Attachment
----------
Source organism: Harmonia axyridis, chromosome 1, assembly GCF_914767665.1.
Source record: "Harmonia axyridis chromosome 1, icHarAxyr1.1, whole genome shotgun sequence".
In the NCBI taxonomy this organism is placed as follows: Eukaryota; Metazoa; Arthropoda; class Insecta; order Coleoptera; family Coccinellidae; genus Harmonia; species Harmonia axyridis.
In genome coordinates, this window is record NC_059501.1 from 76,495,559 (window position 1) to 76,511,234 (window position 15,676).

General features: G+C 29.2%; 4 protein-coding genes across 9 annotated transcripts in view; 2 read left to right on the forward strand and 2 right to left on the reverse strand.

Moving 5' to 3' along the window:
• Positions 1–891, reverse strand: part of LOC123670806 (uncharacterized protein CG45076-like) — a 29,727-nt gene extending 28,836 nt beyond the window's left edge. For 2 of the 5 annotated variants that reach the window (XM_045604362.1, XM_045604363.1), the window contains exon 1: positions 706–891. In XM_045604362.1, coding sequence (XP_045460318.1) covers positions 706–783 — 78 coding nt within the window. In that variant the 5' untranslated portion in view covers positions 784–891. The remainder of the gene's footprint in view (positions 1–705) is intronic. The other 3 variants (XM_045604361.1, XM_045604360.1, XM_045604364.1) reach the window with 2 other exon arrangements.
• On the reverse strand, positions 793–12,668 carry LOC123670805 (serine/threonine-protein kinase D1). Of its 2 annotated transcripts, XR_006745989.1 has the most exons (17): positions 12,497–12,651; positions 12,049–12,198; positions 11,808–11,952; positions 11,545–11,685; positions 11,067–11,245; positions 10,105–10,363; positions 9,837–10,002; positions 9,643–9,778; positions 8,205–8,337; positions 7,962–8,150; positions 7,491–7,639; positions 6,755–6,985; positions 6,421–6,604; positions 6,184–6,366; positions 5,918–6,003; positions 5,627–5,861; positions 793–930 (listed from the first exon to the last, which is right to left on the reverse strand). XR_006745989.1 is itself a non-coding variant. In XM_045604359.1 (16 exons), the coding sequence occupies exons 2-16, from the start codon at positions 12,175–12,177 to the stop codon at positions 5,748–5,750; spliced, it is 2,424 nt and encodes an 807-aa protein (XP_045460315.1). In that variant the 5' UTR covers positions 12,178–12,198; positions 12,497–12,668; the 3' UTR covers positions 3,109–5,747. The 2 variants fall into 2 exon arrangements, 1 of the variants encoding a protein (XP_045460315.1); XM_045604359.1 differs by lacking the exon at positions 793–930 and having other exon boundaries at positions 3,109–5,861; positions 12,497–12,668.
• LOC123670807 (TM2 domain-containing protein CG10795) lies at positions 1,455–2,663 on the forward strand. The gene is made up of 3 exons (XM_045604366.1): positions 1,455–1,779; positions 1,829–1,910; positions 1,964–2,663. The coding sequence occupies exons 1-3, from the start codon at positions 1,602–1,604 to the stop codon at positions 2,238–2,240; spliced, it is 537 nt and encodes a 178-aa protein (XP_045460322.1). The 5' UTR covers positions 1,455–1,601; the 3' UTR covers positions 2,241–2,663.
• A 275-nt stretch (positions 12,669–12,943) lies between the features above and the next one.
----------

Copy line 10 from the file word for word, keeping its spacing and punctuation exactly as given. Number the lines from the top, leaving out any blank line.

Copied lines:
• A 275-nt stretch (positions 12,669–12,943) lies between the features above and the next one.